A man who is too hot, trying to cool down in front of a fan

Taking precautions against exposure to sun and heat during the summer months is essential as an outdoor employee.

Fortunately, in the UK, we are not often faced with excessively hot temperatures that impede work. However, as global temperatures have steadily increased over time, the frequency of heatwaves and hot summers has risen. Consequently, working conditions have become more challenging.

Employers often argue that they have limited control over outdoor temperatures, unlike indoor settings where measures such as fans and air conditioning can be utilized. However, it is crucial to acknowledge that countless outdoor workers face numerous health risks every summer, including skin cancer, dehydration, and heat-related stress. Additionally, working in hot conditions can contribute to fatigue and reduced concentration, thereby increasing the likelihood of accidents.

Is there a legal maximum working temperature?

There is no legal minimum or maximum working temperature in the UK. The HSE states, “Individual personal preference makes it difficult to specify a thermal environment which satisfies everyone.” Meaning that it can be difficult to dictate the right temperature for a specific work area and for an individual.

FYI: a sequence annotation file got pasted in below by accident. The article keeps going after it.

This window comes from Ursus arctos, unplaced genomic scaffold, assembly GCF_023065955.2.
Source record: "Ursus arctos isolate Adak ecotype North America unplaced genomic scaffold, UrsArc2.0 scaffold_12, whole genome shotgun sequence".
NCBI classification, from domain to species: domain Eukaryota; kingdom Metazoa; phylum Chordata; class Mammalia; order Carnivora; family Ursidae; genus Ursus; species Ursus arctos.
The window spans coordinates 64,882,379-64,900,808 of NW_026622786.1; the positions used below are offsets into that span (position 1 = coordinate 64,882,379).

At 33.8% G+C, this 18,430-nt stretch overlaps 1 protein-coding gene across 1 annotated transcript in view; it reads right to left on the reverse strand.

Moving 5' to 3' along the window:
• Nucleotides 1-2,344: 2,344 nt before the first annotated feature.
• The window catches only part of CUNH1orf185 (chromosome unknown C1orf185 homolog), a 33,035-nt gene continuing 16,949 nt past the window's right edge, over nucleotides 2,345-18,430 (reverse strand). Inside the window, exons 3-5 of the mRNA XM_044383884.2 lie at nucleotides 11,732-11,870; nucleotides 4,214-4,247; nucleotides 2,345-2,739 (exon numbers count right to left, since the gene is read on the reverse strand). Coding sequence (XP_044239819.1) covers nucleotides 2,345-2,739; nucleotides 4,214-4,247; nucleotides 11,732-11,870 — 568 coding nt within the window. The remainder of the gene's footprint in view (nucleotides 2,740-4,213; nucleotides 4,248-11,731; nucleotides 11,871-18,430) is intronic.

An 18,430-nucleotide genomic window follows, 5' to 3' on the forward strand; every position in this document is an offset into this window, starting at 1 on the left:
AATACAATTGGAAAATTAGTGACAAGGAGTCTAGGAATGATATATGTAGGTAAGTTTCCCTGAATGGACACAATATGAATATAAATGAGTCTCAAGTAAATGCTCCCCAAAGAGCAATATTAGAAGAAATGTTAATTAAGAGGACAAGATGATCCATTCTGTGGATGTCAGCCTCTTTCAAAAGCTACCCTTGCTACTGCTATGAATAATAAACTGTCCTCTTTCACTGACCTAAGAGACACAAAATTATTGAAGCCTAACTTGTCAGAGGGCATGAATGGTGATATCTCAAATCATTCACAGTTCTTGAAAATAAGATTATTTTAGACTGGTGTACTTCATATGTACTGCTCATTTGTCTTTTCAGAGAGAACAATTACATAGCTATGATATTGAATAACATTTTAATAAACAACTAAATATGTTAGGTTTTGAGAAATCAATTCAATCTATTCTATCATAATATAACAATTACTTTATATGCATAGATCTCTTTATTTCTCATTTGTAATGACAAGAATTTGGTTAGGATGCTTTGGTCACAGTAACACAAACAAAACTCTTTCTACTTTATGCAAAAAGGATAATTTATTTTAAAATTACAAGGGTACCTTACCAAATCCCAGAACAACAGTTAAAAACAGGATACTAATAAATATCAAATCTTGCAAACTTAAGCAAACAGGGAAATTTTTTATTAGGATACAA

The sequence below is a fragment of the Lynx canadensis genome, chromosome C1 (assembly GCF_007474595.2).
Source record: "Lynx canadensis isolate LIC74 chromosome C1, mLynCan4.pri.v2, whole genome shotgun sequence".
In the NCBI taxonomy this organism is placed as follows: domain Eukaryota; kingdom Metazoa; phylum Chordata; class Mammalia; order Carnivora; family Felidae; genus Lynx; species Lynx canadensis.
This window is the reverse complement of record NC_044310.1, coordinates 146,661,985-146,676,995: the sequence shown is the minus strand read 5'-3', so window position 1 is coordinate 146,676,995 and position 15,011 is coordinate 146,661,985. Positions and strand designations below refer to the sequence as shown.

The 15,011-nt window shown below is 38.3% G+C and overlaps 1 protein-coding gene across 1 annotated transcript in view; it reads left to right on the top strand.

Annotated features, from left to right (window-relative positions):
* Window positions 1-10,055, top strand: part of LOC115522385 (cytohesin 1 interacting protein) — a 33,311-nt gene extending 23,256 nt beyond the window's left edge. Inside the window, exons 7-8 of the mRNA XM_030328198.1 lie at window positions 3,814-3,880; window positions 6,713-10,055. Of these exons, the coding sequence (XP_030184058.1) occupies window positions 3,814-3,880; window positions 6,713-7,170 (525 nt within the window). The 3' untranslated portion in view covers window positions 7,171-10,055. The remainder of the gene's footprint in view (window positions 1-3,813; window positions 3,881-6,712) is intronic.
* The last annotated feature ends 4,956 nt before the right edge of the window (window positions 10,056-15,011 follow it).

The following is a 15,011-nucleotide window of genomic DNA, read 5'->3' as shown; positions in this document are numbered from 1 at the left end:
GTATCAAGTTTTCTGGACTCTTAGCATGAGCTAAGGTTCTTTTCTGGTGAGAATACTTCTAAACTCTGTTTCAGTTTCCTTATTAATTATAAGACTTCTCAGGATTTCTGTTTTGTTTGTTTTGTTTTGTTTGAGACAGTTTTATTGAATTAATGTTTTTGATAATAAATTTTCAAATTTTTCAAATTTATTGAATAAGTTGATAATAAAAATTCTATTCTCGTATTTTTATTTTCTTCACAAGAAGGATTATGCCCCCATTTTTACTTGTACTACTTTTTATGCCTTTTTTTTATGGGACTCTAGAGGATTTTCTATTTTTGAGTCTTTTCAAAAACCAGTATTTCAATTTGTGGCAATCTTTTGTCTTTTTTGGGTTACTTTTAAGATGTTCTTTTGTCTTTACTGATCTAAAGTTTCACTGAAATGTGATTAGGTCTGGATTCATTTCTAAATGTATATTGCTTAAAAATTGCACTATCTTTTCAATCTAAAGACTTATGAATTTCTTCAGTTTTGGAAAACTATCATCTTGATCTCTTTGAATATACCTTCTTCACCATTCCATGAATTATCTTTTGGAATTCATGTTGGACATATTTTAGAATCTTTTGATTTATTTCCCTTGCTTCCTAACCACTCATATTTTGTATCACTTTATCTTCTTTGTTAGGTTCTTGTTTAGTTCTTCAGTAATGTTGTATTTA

Nevertheless, employers are legally obligated to ensure the health and safety of their employees, which encompasses addressing potential risks arising from the work environment, including excessive heat.

Employers need to take responsibility

Employers should take proactive measures rather than burdening their workers with the sole responsibility of protecting themselves. It is essential for employers to conduct thorough risk assessments that encompass potential hazards. By doing so, employers can prioritize the well-being of their employees and create a safer working environment.

Here are some simple, yet essential tips for working outdoors in the summer months:

Click here to download our ‘Playing It Safe In The Summer Heat’ document